Possibly the most obvious thing we can do individually is to reduce or totally remove the use of pesticides in our own environment. I don’t like flies and European wasps but I can live with them and there are a range of other strategies to reduce the numbers. I use natural baits for fruit fly around my fruit trees as I believe that is a responsible thing to do. The use of pesticides and herbicides can be a very divisive and inflammatory topic so I will not get into it too deeply here, suffice to say do what you think is best in your environment.
Water is essential for the survival of bees. Providing flat dishes of water throughout your garden that you refresh regularly throughout the hot summer months is beneficial. Placing rocks, glass beads or small pieces of wood in the water give bees (and other insects such as butterflies) a place to perch as they drink, reduces the chance of drowning. I have read that bees will travel up to 5 kilometres in search of water sources so even if you don’t have beehives near you there may well be native bees and others that you are not aware of who can use a source of water.
Food is the other essential for bees. Over the winter I noticed that the rocket that I left to go to seed was attracting large numbers of bees along with the Calendula I planted specifically to attract bees and other beneficial insects. Plants that have gone to seed may not look overly attractive in a neat and tidy garden (a perfect excuse to have an untidy garden) but they have their own beauty and will provide you with seeds that you don’t need to pay for that are adapting to your specific environment. I follow Permaculture Principles within my garden so I don’t plant in neat rows and I allow most plants to go to seed so that I always have surprises popping up in the garden.
Plant a wide variety of flowering plants that flower at different times so that you always have something flowering. Perennials such as Lavender and Rosemary are highly attractive to bees along with some plants that people classify as weeds such as Dandelions. Any and all flowers will attract bees to varying degrees. If their favourites aren’t available, they will use whatever is available. Those gardens with neatly cut lawns and herbaceous borders are the ones that are deserts for bees. Daisies in your lawns and weeds in your borders are way more attractive but if you have a penchant for neat and tidy gardens plant some flowering bushes and provide watering spots. Apparently, bees will travel up to one kilometre for food so you don’t need to have your own hives to be providing food for bees.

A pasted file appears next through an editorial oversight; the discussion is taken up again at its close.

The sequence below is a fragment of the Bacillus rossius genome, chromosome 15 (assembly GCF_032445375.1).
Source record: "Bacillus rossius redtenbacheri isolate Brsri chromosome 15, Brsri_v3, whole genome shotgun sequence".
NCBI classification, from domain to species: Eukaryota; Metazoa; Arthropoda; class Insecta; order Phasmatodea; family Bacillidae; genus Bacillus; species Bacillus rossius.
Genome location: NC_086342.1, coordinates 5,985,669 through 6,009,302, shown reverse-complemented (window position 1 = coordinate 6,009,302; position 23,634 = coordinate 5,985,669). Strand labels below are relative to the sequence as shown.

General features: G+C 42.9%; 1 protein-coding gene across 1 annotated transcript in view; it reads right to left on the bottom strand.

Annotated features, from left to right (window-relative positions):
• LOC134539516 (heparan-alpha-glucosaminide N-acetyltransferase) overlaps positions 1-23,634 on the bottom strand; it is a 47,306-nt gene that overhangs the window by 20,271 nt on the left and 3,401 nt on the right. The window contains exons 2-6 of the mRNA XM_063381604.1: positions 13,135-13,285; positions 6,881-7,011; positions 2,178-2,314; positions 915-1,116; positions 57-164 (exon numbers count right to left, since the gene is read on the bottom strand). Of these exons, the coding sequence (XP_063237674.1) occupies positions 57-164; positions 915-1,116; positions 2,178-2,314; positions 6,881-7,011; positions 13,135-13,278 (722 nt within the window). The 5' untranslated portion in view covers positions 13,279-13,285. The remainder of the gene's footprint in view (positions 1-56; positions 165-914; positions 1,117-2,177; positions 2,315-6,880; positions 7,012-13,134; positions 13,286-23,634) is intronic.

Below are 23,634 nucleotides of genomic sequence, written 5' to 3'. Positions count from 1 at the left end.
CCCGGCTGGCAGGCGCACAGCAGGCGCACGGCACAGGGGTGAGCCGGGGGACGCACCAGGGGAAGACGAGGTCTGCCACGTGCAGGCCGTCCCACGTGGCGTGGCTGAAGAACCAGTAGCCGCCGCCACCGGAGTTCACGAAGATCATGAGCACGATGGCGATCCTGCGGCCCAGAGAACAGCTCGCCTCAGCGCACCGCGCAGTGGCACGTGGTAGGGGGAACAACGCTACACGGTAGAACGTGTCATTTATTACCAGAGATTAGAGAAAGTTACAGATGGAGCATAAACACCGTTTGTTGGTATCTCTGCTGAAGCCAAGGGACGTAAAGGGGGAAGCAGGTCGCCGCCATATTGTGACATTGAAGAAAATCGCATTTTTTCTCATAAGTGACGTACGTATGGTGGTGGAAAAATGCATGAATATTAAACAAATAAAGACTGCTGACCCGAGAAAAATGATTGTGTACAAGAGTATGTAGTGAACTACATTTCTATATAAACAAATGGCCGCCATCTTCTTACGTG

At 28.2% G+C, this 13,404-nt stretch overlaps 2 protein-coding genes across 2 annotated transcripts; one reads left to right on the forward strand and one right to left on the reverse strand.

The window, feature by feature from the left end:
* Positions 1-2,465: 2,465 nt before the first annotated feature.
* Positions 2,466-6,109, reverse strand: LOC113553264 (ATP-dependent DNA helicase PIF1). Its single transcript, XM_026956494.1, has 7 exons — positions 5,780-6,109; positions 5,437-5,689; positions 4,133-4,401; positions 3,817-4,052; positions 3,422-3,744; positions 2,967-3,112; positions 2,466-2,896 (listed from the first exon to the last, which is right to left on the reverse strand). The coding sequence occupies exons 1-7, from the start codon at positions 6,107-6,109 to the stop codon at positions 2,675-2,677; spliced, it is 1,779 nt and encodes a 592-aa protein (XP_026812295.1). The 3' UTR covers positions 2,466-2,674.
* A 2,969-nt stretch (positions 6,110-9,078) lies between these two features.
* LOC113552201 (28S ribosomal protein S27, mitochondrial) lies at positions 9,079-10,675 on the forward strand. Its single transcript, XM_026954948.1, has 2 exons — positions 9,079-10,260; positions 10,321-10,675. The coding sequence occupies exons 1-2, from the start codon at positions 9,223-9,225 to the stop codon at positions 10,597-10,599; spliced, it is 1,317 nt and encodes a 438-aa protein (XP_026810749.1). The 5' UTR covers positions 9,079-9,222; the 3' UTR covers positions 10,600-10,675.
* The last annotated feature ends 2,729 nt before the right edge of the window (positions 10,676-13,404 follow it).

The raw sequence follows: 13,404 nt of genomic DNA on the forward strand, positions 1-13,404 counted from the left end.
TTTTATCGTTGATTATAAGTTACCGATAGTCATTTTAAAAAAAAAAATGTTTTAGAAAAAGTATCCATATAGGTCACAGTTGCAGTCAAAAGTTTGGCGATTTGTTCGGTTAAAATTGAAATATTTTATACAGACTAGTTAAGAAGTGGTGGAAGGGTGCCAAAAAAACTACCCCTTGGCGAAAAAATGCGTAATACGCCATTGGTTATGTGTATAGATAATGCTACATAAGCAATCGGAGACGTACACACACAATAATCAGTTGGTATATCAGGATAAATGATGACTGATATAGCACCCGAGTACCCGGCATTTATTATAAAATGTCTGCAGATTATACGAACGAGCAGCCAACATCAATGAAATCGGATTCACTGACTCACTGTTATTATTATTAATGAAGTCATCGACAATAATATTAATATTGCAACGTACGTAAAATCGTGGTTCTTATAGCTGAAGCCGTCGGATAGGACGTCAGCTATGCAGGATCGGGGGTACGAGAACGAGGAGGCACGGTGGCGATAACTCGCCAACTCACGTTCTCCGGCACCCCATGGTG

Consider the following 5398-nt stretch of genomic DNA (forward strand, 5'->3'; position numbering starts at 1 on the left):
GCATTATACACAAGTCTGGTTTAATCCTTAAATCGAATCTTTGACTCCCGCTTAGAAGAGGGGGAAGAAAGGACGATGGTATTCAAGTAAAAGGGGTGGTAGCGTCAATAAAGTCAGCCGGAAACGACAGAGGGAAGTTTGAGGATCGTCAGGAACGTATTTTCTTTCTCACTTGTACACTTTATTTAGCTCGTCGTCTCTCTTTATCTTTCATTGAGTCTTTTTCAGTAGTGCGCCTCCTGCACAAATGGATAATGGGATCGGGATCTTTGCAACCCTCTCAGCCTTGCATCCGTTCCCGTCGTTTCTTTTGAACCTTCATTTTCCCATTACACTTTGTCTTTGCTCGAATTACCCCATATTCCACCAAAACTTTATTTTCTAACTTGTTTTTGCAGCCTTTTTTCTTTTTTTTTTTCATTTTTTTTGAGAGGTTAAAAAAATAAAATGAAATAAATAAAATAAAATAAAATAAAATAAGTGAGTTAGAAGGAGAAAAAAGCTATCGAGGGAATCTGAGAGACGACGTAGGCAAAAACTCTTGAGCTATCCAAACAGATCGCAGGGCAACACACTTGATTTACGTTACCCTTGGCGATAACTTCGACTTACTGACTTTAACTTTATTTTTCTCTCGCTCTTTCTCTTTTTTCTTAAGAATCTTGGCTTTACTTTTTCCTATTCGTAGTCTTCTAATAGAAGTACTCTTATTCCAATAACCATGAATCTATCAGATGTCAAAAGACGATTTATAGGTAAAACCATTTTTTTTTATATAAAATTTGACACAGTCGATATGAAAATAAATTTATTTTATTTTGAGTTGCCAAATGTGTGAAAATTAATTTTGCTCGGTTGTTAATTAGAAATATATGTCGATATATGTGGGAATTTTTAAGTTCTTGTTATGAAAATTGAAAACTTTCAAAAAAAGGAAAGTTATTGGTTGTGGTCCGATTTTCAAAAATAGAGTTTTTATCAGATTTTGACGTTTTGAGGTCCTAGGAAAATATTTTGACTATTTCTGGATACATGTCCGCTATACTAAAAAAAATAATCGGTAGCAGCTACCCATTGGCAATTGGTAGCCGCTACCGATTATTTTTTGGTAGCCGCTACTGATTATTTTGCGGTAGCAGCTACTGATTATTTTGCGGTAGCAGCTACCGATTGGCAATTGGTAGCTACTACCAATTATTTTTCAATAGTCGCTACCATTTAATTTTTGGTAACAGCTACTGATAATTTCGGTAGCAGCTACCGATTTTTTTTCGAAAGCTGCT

Shelter for solitary bees is as important as the provision of habitat for other native species. Manufactured insect houses are widely available currently and make a great gift for those who are interested in gardens and wildlife, but you don’t need to purchase one as they are quite simple to construct. A piece of untreated timber with some holes drilled (slightly upward trajectory) into it and mounted on a wall or fence will do the job. A terracotta pot with lengths of bamboo crammed into it and left on its side in a sheltered area of the garden also provides habitat.
Making just one change to provide for bees is fantastic, focussing on the provision of habitat food and water by a small number of us is amazing. Imagine if each one of us did one thing the change we could make.